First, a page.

She was 54 when he died. 1979. A sudden death. A massive stroke. Ripped away from the world so violently that it left life and love hanging suspended in the air.
She died too. Inwardly. Instantly. Bars of sorrow sprung up and caged her. She couldn't see wood for trees. The regular heartbeat of the working day eventually provided need and with it a tenuous purpose. Retirement came as soon as it was offered. And then...
Well, the "old folks" needed feeding. A lunch club was launched and she was a founder, offering her help to receive, serve and clean up three times a week. On Fridays there was a bit of fun after, an extended day. Bingo, records and singing or games.
With it came a small social life. And weekends away. A group of like-minded women. Somewhere to belong.
Would it have been her choice? No. But it was what she had. It claimed her. She found herself swimming at an age she never thought she'd be swimming. She found herself in Blackpool long after the hey days of her younger years had passed. She laughed again! She found herself asking her granddaughter (me) where she could get footless tights, ears and a bunny tail... for one night only she was to become a Bunny Girl in the twilight of her days. She laughed about that for the remainder of her days.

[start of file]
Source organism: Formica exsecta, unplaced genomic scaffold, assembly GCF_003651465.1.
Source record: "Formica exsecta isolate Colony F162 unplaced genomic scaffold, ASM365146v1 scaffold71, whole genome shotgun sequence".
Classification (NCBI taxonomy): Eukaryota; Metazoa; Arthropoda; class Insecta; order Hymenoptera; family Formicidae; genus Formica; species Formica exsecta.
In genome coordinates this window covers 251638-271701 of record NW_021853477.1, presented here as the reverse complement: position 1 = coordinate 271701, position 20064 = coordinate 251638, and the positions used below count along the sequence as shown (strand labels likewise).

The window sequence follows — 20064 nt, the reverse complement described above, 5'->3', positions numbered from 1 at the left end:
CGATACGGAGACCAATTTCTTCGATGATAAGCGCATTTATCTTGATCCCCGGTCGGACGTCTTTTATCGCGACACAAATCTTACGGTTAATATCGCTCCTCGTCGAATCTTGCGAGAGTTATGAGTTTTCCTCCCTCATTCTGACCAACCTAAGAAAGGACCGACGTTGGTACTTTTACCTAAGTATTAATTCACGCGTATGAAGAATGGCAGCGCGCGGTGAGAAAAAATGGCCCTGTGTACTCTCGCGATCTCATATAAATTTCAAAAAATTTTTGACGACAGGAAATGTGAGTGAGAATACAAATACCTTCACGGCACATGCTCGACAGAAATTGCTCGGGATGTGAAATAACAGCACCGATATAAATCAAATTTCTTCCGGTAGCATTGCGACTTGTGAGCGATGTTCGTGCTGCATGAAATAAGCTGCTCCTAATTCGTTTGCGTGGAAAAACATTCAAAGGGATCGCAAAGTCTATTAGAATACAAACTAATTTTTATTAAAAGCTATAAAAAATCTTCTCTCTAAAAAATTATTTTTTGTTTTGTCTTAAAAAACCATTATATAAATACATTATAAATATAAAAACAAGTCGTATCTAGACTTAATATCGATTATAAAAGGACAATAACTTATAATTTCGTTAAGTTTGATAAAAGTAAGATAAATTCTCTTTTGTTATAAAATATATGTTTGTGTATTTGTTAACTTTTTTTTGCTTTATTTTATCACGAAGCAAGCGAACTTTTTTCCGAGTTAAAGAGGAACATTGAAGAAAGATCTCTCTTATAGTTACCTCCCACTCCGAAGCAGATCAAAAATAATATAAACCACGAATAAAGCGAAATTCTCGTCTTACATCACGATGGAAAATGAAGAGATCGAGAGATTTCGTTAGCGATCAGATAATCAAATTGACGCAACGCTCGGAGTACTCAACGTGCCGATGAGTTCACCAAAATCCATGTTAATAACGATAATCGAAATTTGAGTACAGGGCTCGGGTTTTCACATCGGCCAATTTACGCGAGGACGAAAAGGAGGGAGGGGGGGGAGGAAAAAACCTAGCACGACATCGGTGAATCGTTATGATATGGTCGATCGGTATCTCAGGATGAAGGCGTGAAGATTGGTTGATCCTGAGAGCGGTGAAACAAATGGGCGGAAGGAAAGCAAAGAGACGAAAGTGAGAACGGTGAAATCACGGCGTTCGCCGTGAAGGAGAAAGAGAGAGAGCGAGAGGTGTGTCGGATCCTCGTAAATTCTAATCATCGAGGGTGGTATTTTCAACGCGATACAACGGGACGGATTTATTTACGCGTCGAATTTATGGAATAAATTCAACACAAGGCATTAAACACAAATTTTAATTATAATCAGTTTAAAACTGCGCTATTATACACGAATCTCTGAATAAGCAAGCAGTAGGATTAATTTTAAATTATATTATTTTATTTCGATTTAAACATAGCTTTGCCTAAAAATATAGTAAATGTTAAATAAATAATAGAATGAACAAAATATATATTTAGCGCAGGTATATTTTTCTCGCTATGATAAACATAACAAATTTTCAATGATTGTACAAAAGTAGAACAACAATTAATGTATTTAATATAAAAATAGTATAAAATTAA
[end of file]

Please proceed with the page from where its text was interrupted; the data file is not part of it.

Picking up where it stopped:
We can't predict nor shape what is given to us. We can cling to the thread that day follows night, that our breath goes in and out and that our steps fall, one foot in front of the other, without thinking too much about it. Acceptance is all. Go forward even though, step out even though, eat even though, wash even though, exercise even though, get out of bed even though. It doesn't save you. You save you.
The room above the garage
A Moodscope member.
(In memory of my granny, the tiny warrior)
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